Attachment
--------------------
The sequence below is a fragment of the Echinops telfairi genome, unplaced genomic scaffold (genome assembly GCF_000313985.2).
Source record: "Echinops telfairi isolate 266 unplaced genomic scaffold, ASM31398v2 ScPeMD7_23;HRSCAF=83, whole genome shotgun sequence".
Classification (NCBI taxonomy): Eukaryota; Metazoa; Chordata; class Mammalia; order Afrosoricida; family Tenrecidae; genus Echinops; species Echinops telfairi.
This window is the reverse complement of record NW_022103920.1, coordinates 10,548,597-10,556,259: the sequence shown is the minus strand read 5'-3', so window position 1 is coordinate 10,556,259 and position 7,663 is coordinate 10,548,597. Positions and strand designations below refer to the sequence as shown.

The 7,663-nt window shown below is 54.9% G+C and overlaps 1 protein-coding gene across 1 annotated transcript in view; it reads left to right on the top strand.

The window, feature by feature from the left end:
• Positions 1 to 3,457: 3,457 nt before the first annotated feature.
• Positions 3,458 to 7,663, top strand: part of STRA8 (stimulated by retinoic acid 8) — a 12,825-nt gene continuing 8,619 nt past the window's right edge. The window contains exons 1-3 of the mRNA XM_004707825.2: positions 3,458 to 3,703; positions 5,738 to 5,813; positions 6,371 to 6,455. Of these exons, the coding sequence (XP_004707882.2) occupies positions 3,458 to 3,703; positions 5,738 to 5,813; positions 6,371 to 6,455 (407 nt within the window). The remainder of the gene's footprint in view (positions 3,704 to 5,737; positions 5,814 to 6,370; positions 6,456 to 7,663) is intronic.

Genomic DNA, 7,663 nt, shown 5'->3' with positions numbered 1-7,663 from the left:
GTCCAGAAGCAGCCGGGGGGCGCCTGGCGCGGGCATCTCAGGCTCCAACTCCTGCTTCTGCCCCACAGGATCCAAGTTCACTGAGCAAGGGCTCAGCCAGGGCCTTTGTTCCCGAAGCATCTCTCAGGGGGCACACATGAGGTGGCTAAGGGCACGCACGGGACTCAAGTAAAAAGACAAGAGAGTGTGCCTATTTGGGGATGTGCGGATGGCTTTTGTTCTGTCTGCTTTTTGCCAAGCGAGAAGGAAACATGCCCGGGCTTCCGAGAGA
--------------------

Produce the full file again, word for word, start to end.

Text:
The sequence below is a fragment of the Echinops telfairi genome, unplaced genomic scaffold (genome assembly GCF_000313985.2).
Source record: "Echinops telfairi isolate 266 unplaced genomic scaffold, ASM31398v2 ScPeMD7_23;HRSCAF=83, whole genome shotgun sequence".
Classification (NCBI taxonomy): Eukaryota; Metazoa; Chordata; class Mammalia; order Afrosoricida; family Tenrecidae; genus Echinops; species Echinops telfairi.
This window is the reverse complement of record NW_022103920.1, coordinates 10,548,597-10,556,259: the sequence shown is the minus strand read 5'-3', so window position 1 is coordinate 10,556,259 and position 7,663 is coordinate 10,548,597. Positions and strand designations below refer to the sequence as shown.

The 7,663-nt window shown below is 54.9% G+C and overlaps 1 protein-coding gene across 1 annotated transcript in view; it reads left to right on the top strand.

The window, feature by feature from the left end:
• Positions 1 to 3,457: 3,457 nt before the first annotated feature.
• Positions 3,458 to 7,663, top strand: part of STRA8 (stimulated by retinoic acid 8) — a 12,825-nt gene continuing 8,619 nt past the window's right edge. The window contains exons 1-3 of the mRNA XM_004707825.2: positions 3,458 to 3,703; positions 5,738 to 5,813; positions 6,371 to 6,455. Of these exons, the coding sequence (XP_004707882.2) occupies positions 3,458 to 3,703; positions 5,738 to 5,813; positions 6,371 to 6,455 (407 nt within the window). The remainder of the gene's footprint in view (positions 3,704 to 5,737; positions 5,814 to 6,370; positions 6,456 to 7,663) is intronic.

Genomic DNA, 7,663 nt, shown 5'->3' with positions numbered 1-7,663 from the left:
GTCCAGAAGCAGCCGGGGGGCGCCTGGCGCGGGCATCTCAGGCTCCAACTCCTGCTTCTGCCCCACAGGATCCAAGTTCACTGAGCAAGGGCTCAGCCAGGGCCTTTGTTCCCGAAGCATCTCTCAGGGGGCACACATGAGGTGGCTAAGGGCACGCACGGGACTCAAGTAAAAAGACAAGAGAGTGTGCCTATTTGGGGATGTGCGGATGGCTTTTGTTCTGTCTGCTTTTTGCCAAGCGAGAAGGAAACATGCCCGGGCTTCCGAGAGA